0000 0vvv # Bank Number: 0-7
0000 vvvv # Program Number: 0-15

Line 7 of the table says '4096 bytes expanded to 4695 MIDI bytes in "paked MS bit" format'. This is the data which records synth parameter values such as cutoff frequency, ADSR envelopes, oscillator levels, and etc. Interpreting and editing this data manually is beyond the scope of this article.

Scroll to the end of the hex byte data and see the last value: 0000F7. The binary is 000000000000000011110111. The final byte is 1111 0111, which matches line 8 of the chart, and means "End of Exclusive (EOX)". End transmission.

In Hex Fiend, examine the second hex value, 00000C02, which starts with bytes 5 and 6. These are the two actual byte values we will be changing. This binary breaks down like this:

0000 0000 # "Bank 1"
0000 0000 # "Program 1"

Because we saved the first patch from the first bank, our variable digits are 00. These numbers are zero-indexed, meaning we start counting at 0, not 1. If we wanted to bump this up to "Bank 2" (human-readable, 1-indexed), we would actually set this to 01. Likewise Bank 3 would be 02 (again, counting "zero one two").

For handy reference, I have written a simple Ruby script to output the numbers 0 through 15, in binary, with comments mapping that to 1-indexed human-readable text.

> (0..15).each { |x| puts x.to_s(2).rjust(8, "0") + " # #{x}: \"Slot #{x + 1}\"" }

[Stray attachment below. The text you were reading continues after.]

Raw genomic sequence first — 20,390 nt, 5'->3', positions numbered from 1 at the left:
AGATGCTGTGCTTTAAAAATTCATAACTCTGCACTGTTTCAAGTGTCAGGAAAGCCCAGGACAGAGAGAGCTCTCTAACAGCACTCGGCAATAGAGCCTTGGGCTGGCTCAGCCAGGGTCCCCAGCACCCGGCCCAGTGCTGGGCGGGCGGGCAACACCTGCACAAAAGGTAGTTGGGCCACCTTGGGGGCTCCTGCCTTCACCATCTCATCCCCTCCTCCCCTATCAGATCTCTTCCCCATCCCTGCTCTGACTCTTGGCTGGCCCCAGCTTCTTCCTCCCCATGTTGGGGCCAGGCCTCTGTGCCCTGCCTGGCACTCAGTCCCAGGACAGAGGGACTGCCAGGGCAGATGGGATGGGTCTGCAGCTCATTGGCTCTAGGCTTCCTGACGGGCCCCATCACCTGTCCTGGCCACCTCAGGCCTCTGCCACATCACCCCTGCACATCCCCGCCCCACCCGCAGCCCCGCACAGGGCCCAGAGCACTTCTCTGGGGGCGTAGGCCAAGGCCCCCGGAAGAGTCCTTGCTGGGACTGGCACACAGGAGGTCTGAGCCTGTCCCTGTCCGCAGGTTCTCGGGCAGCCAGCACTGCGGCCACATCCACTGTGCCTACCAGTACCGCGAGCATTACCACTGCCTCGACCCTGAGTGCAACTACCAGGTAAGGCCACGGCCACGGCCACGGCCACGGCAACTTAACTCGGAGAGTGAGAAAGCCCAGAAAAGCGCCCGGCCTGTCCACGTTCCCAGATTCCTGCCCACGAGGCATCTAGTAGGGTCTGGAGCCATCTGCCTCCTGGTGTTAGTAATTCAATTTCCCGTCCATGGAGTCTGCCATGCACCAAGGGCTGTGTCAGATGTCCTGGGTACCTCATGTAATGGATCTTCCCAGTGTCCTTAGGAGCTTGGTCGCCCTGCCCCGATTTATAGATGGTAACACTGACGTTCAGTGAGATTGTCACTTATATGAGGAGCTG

00000000 # 0: "Slot 1"
00000001 # 1: "Slot 2"
00000010 # 2: "Slot 3"
00000011 # 3: "Slot 4"
00000100 # 4: "Slot 5"
00000101 # 5: "Slot 6"
00000110 # 6: "Slot 7"
00000111 # 7: "Slot 8"
00001000 # 8: "Slot 9"
00001001 # 9: "Slot 10"
00001010 # 10: "Slot 11"
00001011 # 11: "Slot 12"
00001100 # 12: "Slot 13"
00001101 # 13: "Slot 14"
00001110 # 14: "Slot 15"
00001111 # 15: "Slot 16"

Let's alter the .syx data, so that when we send the MIDI sysex back to the machine, it will load into Bank 8, Program 16:

0000 0111 # "Bank 8"
0000 1111 # "Program 16"

Select-dragging with the mouse over the binary will choose 8 digits at a time (a byte). Selecting the first from the left, I recognize it is 00000000 for the bank number, as determined above. Selecting the second byte from the left, I recognize it is 00000000 for the patch number, as determined above.


To change a value, double click on the binary digits in the Data Inspector at the bottom of the window. There should now be an editable field. Enter 00000111 for byte 5, and then enter 00001111 for byte 6.


The final result should look like this:


In the Hex Fiend menu bar, use File > Save As and enter a new filename. Note that the program will always append ".*" to the file you "save as". As far as I can tell, this is a bug in Hex Fiend. Find this file in the Mac finder and rename the new file to remove the ".*", so the correct extension is ".syx".

Now to test the results, in SysEx Librarian, choose File > Add to Library from the menu bar, and open the new file. Make sure the MIDI source dropdown menu shows "Take 5" as currently selected. and click the ▶ play button. The screen on the synth should show that it is receiving data. After it has finished receiving the sysex transmission, the program will be loaded into slot 816 (User Bank 8, Program 16).